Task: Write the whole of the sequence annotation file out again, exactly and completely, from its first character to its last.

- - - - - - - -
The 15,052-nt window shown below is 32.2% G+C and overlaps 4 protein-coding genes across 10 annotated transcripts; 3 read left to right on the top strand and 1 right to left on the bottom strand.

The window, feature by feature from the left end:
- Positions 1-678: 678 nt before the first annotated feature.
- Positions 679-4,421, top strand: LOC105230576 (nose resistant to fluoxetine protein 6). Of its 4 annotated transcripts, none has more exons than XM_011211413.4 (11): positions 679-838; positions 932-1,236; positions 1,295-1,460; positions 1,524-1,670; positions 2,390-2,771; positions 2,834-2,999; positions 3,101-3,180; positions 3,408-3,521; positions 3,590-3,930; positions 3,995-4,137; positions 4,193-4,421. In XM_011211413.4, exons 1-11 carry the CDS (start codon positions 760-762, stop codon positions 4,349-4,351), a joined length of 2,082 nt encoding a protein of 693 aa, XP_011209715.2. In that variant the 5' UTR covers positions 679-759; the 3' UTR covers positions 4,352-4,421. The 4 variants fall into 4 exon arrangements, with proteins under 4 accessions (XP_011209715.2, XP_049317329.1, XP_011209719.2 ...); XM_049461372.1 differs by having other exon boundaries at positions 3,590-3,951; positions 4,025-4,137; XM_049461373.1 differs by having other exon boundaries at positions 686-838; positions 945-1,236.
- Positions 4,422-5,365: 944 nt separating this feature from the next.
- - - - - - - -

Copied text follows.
The 15,052-nt window shown below is 32.2% G+C and overlaps 4 protein-coding genes across 10 annotated transcripts; 3 read left to right on the top strand and 1 right to left on the bottom strand.

The window, feature by feature from the left end:
- Positions 1-678: 678 nt before the first annotated feature.
- Positions 679-4,421, top strand: LOC105230576 (nose resistant to fluoxetine protein 6). Of its 4 annotated transcripts, none has more exons than XM_011211413.4 (11): positions 679-838; positions 932-1,236; positions 1,295-1,460; positions 1,524-1,670; positions 2,390-2,771; positions 2,834-2,999; positions 3,101-3,180; positions 3,408-3,521; positions 3,590-3,930; positions 3,995-4,137; positions 4,193-4,421. In XM_011211413.4, exons 1-11 carry the CDS (start codon positions 760-762, stop codon positions 4,349-4,351), a joined length of 2,082 nt encoding a protein of 693 aa, XP_011209715.2. In that variant the 5' UTR covers positions 679-759; the 3' UTR covers positions 4,352-4,421. The 4 variants fall into 4 exon arrangements, with proteins under 4 accessions (XP_011209715.2, XP_049317329.1, XP_011209719.2 ...); XM_049461372.1 differs by having other exon boundaries at positions 3,590-3,951; positions 4,025-4,137; XM_049461373.1 differs by having other exon boundaries at positions 686-838; positions 945-1,236.
- Positions 4,422-5,365: 944 nt separating this feature from the next.